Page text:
There are times in life when a series of events follow each other and somehow combine to make one’s life more difficult than it is. These are times to have Faith, patience, perseverance, and most of all the absence of one’s Aunt Gertrude.
A few days back we heard that our Uncle Herbert from Dundee was not well. So we decided to drive up to Scotland as a family, with Aunt Gertrude from Australia, and stay with him for a few days until he is better. The old man lives alone, and for some unknown reason he got to like Aunt Gertrude. So we decided a visit would do him the world of good.
Unfortunately, the day before we were due to set off I fell off a ladder whilst cutting a tree in the garden. Not much damage done but I twisted my ankle badly and could not drive.
So it was decided that I’d stay home and the family with Auntie would travel by train. But she refused. She said the journey was too long for her and she’d rather not go.
This is a woman who came a thousand plus miles from Australia and yet is refusing to travel a few hundred miles to Scotland.
I tried to encourage her to no avail. I would have gladly paid for a one-way ticket to anywhere in the world to avoid being in the house alone with her but I could not shift her. The last time I was alone with her she fed me cat food!
On the day in question they all left and I was alone with Aunt Gertrude who decided to make me better. She prepared chicken soup which apparently is good for invalids.
I told her it was mid-summer and that I hated chicken soup, and besides a twisted ankle does not make one an invalid. She said it contained pearl barley which is good for you!
After I was fed the soup she suggested we pray together for me to get better.
What? I had no intention of praying with her. But she insisted.
She started with the Rosary and then a number of readings from the Bible followed by other prayers and pleadings to the Lord for my health and that of the whole family, including their safe travel there and back, and not forgetting Uncle Herbert.
To be fair, not once during the prayers did she say “cobber” or “fair dinkum” or “no worries” or any of her other Australian sayings; which no doubt pleased the Good Lord no end.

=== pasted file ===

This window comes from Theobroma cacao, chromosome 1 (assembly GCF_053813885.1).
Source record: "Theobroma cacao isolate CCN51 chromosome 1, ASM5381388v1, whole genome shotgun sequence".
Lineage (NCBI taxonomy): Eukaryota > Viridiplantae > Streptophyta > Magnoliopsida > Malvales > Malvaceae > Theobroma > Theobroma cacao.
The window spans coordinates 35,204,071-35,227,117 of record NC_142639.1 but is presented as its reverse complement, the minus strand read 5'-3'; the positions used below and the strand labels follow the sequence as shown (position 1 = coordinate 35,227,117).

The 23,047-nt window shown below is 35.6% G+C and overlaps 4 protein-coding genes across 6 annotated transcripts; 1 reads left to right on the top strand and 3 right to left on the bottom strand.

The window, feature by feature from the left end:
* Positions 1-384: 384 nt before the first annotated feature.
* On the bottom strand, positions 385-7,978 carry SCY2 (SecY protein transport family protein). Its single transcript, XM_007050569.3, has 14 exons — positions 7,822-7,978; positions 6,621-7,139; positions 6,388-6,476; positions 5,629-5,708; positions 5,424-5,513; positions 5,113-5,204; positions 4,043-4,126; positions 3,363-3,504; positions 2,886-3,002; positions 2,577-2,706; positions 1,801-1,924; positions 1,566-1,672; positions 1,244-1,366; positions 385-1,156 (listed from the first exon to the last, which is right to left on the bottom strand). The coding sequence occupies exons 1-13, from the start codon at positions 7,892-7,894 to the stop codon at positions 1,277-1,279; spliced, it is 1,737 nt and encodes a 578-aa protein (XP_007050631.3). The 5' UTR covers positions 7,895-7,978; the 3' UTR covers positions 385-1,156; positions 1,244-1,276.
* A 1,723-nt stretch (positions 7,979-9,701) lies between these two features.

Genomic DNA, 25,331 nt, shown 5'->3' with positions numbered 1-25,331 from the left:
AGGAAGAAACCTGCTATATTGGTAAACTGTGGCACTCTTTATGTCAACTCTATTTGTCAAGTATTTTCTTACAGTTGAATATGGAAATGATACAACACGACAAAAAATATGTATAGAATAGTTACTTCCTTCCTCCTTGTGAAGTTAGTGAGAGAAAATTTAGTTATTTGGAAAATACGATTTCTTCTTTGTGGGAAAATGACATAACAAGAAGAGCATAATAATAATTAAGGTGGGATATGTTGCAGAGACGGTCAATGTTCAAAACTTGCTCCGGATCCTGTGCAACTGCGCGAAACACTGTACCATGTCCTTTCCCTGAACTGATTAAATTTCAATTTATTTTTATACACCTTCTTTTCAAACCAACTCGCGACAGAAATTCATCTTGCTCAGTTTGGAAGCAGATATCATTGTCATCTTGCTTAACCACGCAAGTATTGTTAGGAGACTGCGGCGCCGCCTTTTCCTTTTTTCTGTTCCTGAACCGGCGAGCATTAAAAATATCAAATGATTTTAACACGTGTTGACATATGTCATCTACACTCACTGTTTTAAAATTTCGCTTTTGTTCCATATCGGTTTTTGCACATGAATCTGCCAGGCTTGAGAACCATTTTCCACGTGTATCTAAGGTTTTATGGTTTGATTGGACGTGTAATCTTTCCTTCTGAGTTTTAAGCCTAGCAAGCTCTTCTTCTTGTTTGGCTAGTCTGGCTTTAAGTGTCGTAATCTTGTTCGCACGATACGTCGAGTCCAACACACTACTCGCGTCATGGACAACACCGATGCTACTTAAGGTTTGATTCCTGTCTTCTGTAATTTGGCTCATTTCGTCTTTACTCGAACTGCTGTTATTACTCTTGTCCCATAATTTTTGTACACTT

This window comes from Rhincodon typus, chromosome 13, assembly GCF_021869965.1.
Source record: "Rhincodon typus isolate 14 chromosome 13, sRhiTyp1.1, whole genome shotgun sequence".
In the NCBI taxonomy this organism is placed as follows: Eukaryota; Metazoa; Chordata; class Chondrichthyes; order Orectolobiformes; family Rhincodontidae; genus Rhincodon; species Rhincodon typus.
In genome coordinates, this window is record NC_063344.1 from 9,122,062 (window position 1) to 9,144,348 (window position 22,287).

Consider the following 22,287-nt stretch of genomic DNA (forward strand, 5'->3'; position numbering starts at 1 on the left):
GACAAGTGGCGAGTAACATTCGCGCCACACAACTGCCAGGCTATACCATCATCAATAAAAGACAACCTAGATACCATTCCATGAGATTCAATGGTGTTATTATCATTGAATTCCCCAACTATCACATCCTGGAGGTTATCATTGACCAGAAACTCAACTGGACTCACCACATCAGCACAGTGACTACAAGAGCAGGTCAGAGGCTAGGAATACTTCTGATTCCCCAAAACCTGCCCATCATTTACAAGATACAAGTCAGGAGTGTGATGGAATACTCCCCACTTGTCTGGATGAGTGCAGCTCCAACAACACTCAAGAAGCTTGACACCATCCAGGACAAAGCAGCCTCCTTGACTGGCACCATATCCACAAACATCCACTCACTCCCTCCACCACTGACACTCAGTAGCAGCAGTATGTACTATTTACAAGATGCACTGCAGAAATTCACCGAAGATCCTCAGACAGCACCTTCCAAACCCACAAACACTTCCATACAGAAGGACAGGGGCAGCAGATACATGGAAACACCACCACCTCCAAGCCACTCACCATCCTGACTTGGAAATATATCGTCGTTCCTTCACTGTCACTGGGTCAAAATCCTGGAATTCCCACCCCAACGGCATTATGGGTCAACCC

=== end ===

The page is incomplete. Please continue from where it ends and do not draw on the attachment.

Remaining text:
Then, to make conversation, she said she’d been to that posh department store in London on her last visit and bought something unusual to send back to a friend of hers in Adelaide.
“Oh yes …” I said feigning some interest.
“It’s a Santa Claus costume” she said, “I bought it for a friend who has been asked to be Santa at the local church fete!”
“But … it’s the middle of summer!” I mumbled with a smile.
“I know, cobber … I’ll be posting it to him on Monday … I’d like you to try it first to check the size is right. My friend is about the same size as you and well rotund round the waist too …”
She has a nice way of flattering people, I thought. Before I could say anything she’d been to her room and returned with the red costume. I tried the heavy coat on, and put on the white beard too, to humour her. As I stood up so she could check the costume for length I accidentally stood on a stupid plastic toy which had been left on the floor.
I heard it crack underneath me and felt the pain of my twisted ankle shoot up my leg. I let out a cry as I collapsed back on the sofa.
“Dear Lord … are you OK cobber!” she cried in a panic, “don’t move fella …” she continued as I nodded that I was OK.
She went out of the room and left me alone to recover slowly from the shooting pains. About ten or so minutes later I heard voices from the front door. Two ambulance men entered the room …
Apparently, when she heard the loud crack under my foot she thought I’d broken a bone and phoned for an ambulance.
The two paramedics checked me out and said I was OK. I tried to explain why I was wearing a Santa costume and one of them said: “Don’t worry sir. We’ve been to a number of call-out situations and have seen many sights. We’ve learnt to be discreet and never ask questions!”
What exactly did he mean by that?
I am so angry at the mad woman that I am still fuming days afterwards. The rest of the family think it is all very funny.
Auntie Gertrude said “Lighten up cobber … if you’d lost some weight round your waist you would have seen the toy on the ground!”